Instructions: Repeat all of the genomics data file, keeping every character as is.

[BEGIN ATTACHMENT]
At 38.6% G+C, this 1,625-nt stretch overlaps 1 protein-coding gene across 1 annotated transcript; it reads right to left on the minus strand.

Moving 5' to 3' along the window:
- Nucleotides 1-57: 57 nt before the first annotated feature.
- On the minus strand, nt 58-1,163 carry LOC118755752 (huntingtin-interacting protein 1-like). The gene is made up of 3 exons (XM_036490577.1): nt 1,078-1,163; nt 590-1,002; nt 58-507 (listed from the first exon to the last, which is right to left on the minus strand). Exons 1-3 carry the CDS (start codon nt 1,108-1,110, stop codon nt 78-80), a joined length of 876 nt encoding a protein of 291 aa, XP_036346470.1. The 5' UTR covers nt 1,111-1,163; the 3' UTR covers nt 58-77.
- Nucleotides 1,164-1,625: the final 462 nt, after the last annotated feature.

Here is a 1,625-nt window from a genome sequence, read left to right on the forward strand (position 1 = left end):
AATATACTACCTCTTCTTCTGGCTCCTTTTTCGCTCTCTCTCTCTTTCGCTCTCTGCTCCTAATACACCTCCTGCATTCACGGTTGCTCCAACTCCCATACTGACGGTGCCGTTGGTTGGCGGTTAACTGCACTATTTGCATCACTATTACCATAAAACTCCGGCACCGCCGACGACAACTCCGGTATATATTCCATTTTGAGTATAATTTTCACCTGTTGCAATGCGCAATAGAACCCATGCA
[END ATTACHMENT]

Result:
At 38.6% G+C, this 1,625-nt stretch overlaps 1 protein-coding gene across 1 annotated transcript; it reads right to left on the minus strand.

Moving 5' to 3' along the window:
- Nucleotides 1-57: 57 nt before the first annotated feature.
- On the minus strand, nt 58-1,163 carry LOC118755752 (huntingtin-interacting protein 1-like). The gene is made up of 3 exons (XM_036490577.1): nt 1,078-1,163; nt 590-1,002; nt 58-507 (listed from the first exon to the last, which is right to left on the minus strand). Exons 1-3 carry the CDS (start codon nt 1,108-1,110, stop codon nt 78-80), a joined length of 876 nt encoding a protein of 291 aa, XP_036346470.1. The 5' UTR covers nt 1,111-1,163; the 3' UTR covers nt 58-77.
- Nucleotides 1,164-1,625: the final 462 nt, after the last annotated feature.

Here is a 1,625-nt window from a genome sequence, read left to right on the forward strand (position 1 = left end):
AATATACTACCTCTTCTTCTGGCTCCTTTTTCGCTCTCTCTCTCTTTCGCTCTCTGCTCCTAATACACCTCCTGCATTCACGGTTGCTCCAACTCCCATACTGACGGTGCCGTTGGTTGGCGGTTAACTGCACTATTTGCATCACTATTACCATAAAACTCCGGCACCGCCGACGACAACTCCGGTATATATTCCATTTTGAGTATAATTTTCACCTGTTGCAATGCGCAATAGAACCCATGCA